"Isolated preservation of cortical regions might have explained some elements of my experience, but certainly not the overall odyssey of rich experiential tapestry. The severity of my meningitis and its refractoriness to therapy for a week should have eliminated all but the most rudimentary of conscious experiences: peripheral white blood cell [WBC] count over 27,000 per mm3, 31 percent bands with toxic granulations, CSF WBC count over 4,300 per mm3, CSF glucose down to 1.0 mg/dl (normally 60-80, may drop down to ~ 20 in severe meningitis), CSF protein 1,340 mg/dl, diffuse meningeal involvement and widespread blurring of the gray-white junction, diffuse edema, with associated brain abnormalities revealed on my enhanced CT scan, and neurological exams showing severe alterations in cortical function (from posturing to no response to noxious stimuli, florid papilledema, and dysfunction of extraocular motility [no doll's eyes, pupils fixed], indicative of brainstem damage).  Going from symptom onset to coma within 3 hours is a very dire prognostic sign, conferring 90% mortality at the very beginning, which only worsened over the week. No physician who knows anything about meningitis will just “blow off” the fact that I was deathly ill in every sense of the word, and that my neocortex was absolutely hammered. Anyone who simply concludes that “since I did so well I could not have been that sick” is begging the question, and knows nothing whatsoever about severe bacterial meningitis."

In a second blog article in response to the Skeptiko podcast, Harris seems not to have read Alexander's comments on Skeptiko—nor Alexander's book—very carefully, stating "I find that my original criticism of Alexander’s thinking can stand without revision" and further stating:

"[Alexander] doesn’t understand what would constitute compelling evidence of cortical inactivity. The proof he offers is either fallacious (CT scans do not detect brain activity) or irrelevant (it does not matter, even slightly, that his form of meningitis was “astronomically rare”)—and no combination of fallacy and irrelevancy adds up to sound science. The impediment to taking Alexander’s claims seriously can be simply stated: There is absolutely no reason to believe that his cerebral cortex was inactive at the time he had his experience of the afterlife. The fact that Alexander thinks he has demonstrated otherwise—by continually emphasizing how sick he was, the infrequency of E. coli meningitis, and the ugliness of his initial CT scan—suggests a deliberate disregard of the most plausible interpretation of his experience. It is far more likely that some of his cortex was functioning, despite the profundity of his illness...."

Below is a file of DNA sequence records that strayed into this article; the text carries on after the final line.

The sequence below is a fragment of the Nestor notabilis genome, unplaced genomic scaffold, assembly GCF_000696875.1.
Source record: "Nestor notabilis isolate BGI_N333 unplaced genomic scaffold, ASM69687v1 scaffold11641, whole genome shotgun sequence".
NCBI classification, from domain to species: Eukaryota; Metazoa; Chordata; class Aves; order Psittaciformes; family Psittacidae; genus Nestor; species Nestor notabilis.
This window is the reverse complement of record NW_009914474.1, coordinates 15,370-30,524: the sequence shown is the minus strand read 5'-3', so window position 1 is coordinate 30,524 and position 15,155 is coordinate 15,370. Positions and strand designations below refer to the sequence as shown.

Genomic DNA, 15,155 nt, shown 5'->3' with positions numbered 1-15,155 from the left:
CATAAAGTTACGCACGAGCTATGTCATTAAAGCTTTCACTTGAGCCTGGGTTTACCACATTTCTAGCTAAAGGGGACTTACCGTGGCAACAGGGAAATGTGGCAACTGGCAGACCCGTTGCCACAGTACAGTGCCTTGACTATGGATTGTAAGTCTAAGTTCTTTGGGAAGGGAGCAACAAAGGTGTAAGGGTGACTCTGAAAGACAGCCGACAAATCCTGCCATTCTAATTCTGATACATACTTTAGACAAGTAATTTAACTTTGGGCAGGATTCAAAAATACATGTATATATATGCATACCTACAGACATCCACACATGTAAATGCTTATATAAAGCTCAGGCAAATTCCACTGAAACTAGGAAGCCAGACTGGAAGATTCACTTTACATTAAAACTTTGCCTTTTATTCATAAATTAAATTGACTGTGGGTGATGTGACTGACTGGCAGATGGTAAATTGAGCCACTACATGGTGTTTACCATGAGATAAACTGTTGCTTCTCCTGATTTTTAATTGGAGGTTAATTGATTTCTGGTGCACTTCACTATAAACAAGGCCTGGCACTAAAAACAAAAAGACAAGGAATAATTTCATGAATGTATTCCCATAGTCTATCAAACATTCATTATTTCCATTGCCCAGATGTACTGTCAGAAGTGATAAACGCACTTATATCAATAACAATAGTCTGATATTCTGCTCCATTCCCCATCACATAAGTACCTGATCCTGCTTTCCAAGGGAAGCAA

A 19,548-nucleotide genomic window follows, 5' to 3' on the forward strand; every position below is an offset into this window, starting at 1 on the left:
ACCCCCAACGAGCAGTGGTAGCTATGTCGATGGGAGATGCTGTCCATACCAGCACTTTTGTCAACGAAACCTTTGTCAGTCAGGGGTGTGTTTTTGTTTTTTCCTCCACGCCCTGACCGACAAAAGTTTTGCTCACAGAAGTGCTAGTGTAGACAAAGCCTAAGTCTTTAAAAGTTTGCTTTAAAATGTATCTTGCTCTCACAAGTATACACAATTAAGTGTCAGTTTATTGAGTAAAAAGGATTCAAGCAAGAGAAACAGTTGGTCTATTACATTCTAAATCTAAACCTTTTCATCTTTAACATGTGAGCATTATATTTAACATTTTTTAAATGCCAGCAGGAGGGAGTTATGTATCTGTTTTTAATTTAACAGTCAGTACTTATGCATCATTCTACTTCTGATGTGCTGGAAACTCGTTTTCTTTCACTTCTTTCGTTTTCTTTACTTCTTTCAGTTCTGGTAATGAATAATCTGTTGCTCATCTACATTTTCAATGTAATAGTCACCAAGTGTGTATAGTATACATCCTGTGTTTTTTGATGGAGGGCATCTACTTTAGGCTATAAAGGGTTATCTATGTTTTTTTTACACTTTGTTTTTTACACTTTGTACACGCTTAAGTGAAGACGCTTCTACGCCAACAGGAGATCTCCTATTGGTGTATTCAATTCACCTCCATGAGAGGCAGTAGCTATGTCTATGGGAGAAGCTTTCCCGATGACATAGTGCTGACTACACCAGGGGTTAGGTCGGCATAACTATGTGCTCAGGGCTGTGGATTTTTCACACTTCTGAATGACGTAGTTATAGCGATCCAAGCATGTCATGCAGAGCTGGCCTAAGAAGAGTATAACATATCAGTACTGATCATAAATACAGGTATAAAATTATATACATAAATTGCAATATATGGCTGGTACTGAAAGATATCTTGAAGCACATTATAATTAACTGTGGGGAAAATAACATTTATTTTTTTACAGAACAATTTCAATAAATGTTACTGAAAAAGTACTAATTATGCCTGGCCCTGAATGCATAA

Specifically, Harris did not address the "diffuse meningeal involvement and widespread blurring of the gray-white junction, diffuse edema, with associated brain abnormalities" nor the neurological exams all of which indicate severe damage to the cortex and brainstem.

Alexander examined nine neuroscientific hypotheses that might explain his experience, including the hypothesis that some isolated cortical networks may have been functioning. That explanation would not explain the robust, richly interactive nature of his recollections.

Harris points to the fact that Alexander remembered his NDE "suggests that the cortical and subcortical structures necessary for memory formation were active at the time". Harris dismisses the possibility that memory as a function of consciousness may also be—as Alexander contends—independent of the brain. If the memories are stored outside Alexander's brain, they are "presumably somewhere between Lynchburg, Virginia, and heaven".

Finally, Harris completely misreads Alexander's account of coming to recognize that the beautiful girl on the butterfly wing was his deceased sister Betsy, whom he had never met because he had been adopted. Harris characterizes this as "wishful thinking" and "self-deception leading to a distortion of memory":

"While in his coma, he saw a beautiful girl riding beside him on the wing of a butterfly. We learn in his book that he developed his recollection of this experience over a period of months—writing, thinking about it, and mining it for new details. It would be hard to think of a better way to engineer a distortion of memory."

If Harris had read a little more carefully, he would have realized that Alexander's memories were vivid at the time he regained consciousness and that he wrote down every detail of his journeys in the six weeks after his recovery. The memories were "right there, crisp and clear". Then four months after his recovery, he received the photograph of his deceased sister.

"She looked so strangely, hauntingly familiar. But of course, she would look that way. We were blood relations and shared more DNA than any other people on the planet...."

The next morning, after reading a story about a child NDEr who met her deceased brother but wasn't aware she had a brother, Alexander recognized that his deceased sister was the beautiful girl on the butterfly wing.